As sea levels continue to rise along the Atlantic coast, Virginia is projected to experience almost 5 feet of increase by 2080, submerging an additional 649 square miles of land, according to state estimates.
To address this growing threat to shoreline communities, officials in Virginia will promote science-based, cross-jurisdictional collaboration to mitigate flooding and increase communities’ resilience, according to the state’s Coastal Resilience Master Planning Framework, which was released Oct. 22. The framework lays out guiding principles and objectives for the development of a coast-wide master plan to protect and sustain the diverse coastal communities in the Commonwealth. The plan’s ambitious goal is to identify priority projects for flood mitigation over the course of the next year, including those that use nature-based solutions—such as wetlands restoration, oyster reef creation, and coastal dune protection—to help absorb some of the impact of severe storms and encroaching tides.
Communities benefit from regional planning
One of the key principles of the framework is regional collaboration and priority-setting to address flooding, which can deliver broad benefits. For example, the Northern Virginia Regional Commission (NVRC), a council of local governments, created a work group to assess climate change impacts on infrastructure and the natural environment. By analyzing shared vulnerabilities across jurisdictions, NVRC was able to spot policy gaps and land-use decisions that left communities at increased risk of flooding and other extreme weather events. The analysis also helped decision-makers develop and prioritize a list of resilience projects, which can be implemented once funding is available.
The plan leverages the capacity of the planning district commissions in Virginia’s coastal region and builds on existing programs that protect the Chesapeake Bay and tidal wetlands. The use of regional approaches to identify critical assets, at-risk communities, and priority projects will allow state and local leaders to take advantage of shared data and economies of scale, resulting in more informed investments and impactful projects. This strategy can also help ensure that localities with limited capacity or funds for addressing flood risk are not left behind, while supporting the work of communities at the forefront of flood-risk mitigation.
Harnessing the value of nature
Another principle in the framework recognizes the role of protective natural systems, such as wetlands, dunes, and coastal forests, in reducing flood risk. Maintaining and enhancing coastal habitats is also important to the region’s economy—agriculture, fisheries, oyster farming, and the tourism industry all benefit from healthy habitat and ecosystems.
Research has shown that nature-based strategies, including establishing green spaces or creating living shorelines, stabilized with rock, sand, or vegetation capable of absorbing excess waters, can be more successful and cost-effective preventative measures than installing bulkheads and seawalls. Some Virginia coastal communities have already experienced success by replacing hard infrastructure with natural alternatives.
For example, in Norfolk, a deteriorating seawall for years failed to prevent frequent flooding in and around Myrtle Park. The city removed the seawall and restored wetlands, which now provide flood protection benefits, improve water quality, enhance wildlife habitat, and—along with a redesigned shoreline area—serve as a recreational space for the neighborhood.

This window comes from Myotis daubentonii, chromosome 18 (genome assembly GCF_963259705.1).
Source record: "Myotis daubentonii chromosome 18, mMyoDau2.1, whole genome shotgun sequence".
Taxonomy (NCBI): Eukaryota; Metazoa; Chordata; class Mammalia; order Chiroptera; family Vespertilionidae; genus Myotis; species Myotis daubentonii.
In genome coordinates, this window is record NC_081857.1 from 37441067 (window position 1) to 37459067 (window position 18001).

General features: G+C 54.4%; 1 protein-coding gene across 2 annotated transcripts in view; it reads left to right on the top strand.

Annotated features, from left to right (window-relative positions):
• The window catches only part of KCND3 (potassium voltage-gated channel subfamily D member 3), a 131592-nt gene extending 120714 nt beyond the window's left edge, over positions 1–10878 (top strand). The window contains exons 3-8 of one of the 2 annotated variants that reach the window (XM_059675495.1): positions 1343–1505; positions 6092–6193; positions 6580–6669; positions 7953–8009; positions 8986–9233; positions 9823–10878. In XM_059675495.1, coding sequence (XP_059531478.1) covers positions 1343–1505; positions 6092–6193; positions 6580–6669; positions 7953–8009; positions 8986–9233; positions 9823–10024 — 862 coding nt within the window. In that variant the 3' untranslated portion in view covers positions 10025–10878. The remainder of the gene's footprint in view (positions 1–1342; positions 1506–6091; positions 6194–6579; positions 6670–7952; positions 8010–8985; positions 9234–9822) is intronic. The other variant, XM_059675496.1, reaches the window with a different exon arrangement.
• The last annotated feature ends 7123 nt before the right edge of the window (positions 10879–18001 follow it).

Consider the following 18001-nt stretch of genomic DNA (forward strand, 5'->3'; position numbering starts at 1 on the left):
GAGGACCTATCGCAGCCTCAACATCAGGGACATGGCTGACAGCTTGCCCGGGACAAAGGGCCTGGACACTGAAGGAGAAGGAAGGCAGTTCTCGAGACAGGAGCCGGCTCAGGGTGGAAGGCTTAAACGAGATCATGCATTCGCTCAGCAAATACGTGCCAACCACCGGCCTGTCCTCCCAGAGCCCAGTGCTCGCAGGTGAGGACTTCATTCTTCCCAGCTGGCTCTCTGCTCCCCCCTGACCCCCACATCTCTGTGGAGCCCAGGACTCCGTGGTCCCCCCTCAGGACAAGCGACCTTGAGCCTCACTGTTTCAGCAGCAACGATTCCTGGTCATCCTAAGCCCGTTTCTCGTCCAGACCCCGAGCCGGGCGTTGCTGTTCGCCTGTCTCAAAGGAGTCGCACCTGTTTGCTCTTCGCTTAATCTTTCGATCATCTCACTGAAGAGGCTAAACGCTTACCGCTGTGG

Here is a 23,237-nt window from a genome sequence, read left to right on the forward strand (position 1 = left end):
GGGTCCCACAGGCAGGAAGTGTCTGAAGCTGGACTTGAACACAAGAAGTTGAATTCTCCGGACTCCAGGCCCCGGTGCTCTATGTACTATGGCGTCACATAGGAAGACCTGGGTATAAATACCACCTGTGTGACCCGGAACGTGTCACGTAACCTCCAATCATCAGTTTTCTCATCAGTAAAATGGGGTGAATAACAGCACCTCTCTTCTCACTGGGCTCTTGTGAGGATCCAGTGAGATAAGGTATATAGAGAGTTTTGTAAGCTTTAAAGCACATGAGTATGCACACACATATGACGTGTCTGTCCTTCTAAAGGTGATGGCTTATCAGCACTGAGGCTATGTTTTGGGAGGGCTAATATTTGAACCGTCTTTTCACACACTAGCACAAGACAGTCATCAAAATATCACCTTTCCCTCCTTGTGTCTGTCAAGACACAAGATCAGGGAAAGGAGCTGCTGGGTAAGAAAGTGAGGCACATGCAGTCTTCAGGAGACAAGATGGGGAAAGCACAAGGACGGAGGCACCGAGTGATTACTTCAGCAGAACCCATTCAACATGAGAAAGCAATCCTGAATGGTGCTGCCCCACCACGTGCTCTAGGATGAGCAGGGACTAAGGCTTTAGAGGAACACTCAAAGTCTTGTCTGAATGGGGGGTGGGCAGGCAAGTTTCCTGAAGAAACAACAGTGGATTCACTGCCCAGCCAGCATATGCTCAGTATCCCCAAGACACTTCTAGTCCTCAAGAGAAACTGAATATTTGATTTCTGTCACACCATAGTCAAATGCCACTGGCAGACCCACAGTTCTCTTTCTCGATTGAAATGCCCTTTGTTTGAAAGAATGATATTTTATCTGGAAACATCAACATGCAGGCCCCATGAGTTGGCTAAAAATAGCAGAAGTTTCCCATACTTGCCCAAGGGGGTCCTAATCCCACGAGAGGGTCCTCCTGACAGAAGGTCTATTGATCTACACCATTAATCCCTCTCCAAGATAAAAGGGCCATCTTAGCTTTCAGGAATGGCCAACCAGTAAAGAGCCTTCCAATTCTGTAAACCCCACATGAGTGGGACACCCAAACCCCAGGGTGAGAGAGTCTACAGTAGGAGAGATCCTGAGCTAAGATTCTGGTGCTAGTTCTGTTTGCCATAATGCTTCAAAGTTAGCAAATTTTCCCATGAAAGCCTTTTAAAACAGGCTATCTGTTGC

The coastal resilience framework highlights the value of such efforts and the need to restore natural floodplains, including relocating flood-prone assets and structures. Removing frequently flooded structures and restoring natural conditions can create open spaces that can, in turn, absorb and dissipate excess water, thereby buffering neighboring properties from flooding. As state officials note in the document, developing a Strategic Coastal Relocation Handbook will help communities make informed decisions about returning these areas to nature.
Virginia lawmakers are already prioritizing nature-based approaches in programs such as the Community Flood Preparedness Fund, a new state loan and grant program for flood mitigation projects. Highlighting these strategies in the framework will further integrate the benefits they provide into the regular decision-making of coastal communities.
Turning the framework into a plan
State officials will now focus on creating a full Coastal Resilience Master Plan, as directed by Governor Ralph Northam (D) in Executive Order 24. To that end, the commonwealth will create a technical assistance committee composed of state agency representatives, scientists and engineers, and regional leaders.
One of the committee’s primary responsibilities will be to assess research needs and improve scientific understanding of flood risks throughout coastal Virginia. The committee will also identify specific mitigation projects and align funding sources, including resources available from the Community Flood Preparedness Fund. In addition, the committee will look to strengthen partnerships for mitigation projects with federal agencies, including the Department of Defense, which has multiple installations in the region.
The commonwealth will host a series of roundtable discussions in coastal communities to increase local involvement and hear from residents directly affected by sea-level rise and recurrent flooding. Virginia officials expect to create a robust, actionable plan by continuing to engage with experts, community members, and other stakeholders. Their efforts will help Virginia’s communities prepare for future floods and protect a vibrant coastal economy.
Yaron Miller is an officer and Sarah Edwards is a senior associate with The Pew Charitable Trusts’ flood-prepared communities initiative.